Saturday, 2 October 2010

The stuff of Nightmares

Insomnia and I are long acquainted. He sat, perched on the edge of my bed until after 1am this morning. 'So, too much coffee today honey?' he asks. 'I don't think so', I reply, 'I only had a couple of cups and that was over 12 hours ago'. 'Must be an overactive mind, would you like to talk about it?' he enquires. And so, for the next few hours we discuss my worries, and my excited expectations for the beginning of term today. Despite his soothing approach, and its catharthic effect, sleep is afraid to intrude and so I have no choice but to resort to chemicals. Two paracetamol and a little light reading later, and I'm finally drifting into oblivion.

Insomnia is an adult domain. Nightmares, I have always believed, belong to childhood. But as usual, I am wrong. The thing with adult nightmares is that they don't feature monsters or serial killers but confusion, loneliness, abandonment and crisis. Freud would have a field day with my imagination. In these filmlike narratives, I have been to hell (where in fact, I was a child and had to survive for 9 days in order to be allowed to enter whatever the alternative to hell was), I have faced death (my own and that of those I love), isolation or disruption in my work environment, and my particular favourite, revisits to my childhood with a distinctly Tim Burton feel to them. In literature, sleep represents peace, the place to which we can escape the day's troubles. But when nightmares intrude, we are stuck in that overheated room in Sartre's disturbing play 'Huis Clos'.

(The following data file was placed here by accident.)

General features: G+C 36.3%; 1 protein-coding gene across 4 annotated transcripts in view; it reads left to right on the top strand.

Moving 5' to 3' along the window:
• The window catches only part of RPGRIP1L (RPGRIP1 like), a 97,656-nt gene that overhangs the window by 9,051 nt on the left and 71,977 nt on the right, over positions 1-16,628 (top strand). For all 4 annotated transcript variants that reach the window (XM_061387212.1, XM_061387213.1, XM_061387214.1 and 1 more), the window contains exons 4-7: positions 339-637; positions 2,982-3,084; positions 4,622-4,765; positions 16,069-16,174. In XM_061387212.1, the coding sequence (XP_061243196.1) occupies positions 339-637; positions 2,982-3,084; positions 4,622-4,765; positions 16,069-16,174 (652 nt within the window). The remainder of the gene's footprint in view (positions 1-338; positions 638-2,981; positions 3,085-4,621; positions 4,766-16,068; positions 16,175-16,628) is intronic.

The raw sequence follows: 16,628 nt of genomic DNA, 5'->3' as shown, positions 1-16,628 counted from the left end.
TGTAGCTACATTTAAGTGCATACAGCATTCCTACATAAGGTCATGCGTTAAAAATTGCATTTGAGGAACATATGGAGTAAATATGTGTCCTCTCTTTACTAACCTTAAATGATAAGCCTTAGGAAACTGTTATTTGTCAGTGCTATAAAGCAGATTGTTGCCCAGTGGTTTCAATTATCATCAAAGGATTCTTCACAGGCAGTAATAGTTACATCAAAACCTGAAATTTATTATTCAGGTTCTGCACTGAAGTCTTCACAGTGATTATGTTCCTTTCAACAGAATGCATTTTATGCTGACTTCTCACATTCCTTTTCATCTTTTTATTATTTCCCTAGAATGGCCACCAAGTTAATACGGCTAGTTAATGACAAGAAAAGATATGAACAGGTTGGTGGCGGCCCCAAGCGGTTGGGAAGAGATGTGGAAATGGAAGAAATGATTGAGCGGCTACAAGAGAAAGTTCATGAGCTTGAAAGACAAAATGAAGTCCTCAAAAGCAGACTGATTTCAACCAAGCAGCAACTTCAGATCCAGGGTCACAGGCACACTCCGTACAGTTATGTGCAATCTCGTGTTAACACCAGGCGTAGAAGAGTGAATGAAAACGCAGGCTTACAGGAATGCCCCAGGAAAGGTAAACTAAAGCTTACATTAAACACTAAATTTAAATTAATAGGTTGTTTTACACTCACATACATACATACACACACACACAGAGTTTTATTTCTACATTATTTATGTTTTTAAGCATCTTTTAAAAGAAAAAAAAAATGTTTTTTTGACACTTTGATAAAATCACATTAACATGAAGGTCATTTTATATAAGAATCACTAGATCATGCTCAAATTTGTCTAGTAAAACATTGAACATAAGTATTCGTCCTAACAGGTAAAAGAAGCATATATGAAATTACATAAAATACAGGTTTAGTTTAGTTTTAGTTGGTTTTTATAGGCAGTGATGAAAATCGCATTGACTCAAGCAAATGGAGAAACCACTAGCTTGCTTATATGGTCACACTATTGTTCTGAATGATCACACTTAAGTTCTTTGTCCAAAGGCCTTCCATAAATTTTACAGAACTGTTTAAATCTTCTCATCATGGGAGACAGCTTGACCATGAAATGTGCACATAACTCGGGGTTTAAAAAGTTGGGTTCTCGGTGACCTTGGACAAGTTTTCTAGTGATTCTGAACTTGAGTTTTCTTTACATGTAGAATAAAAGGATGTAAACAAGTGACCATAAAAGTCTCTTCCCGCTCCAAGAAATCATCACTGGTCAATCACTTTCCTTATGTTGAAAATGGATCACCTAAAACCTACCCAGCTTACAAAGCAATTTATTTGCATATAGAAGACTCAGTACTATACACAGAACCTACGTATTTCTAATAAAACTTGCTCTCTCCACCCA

And, what prompts these disturbances in my psyche? Well, as I've got older I have discovered that very little at all is needed. An argument, a worry over something small, a particularly nasty television programme or movie. With age comes experience, but also the ready ability to return to places of darkness in an instant. What twenty years ago I would have brushed off definantly, now hovers around me like a bad smell. Meditation and yoga take on a new appreciative air as a defence against these 'dark arts'. Eventually, the nightmares will retreat, as will the insomnia, and my equilibrium will be restored. For now.

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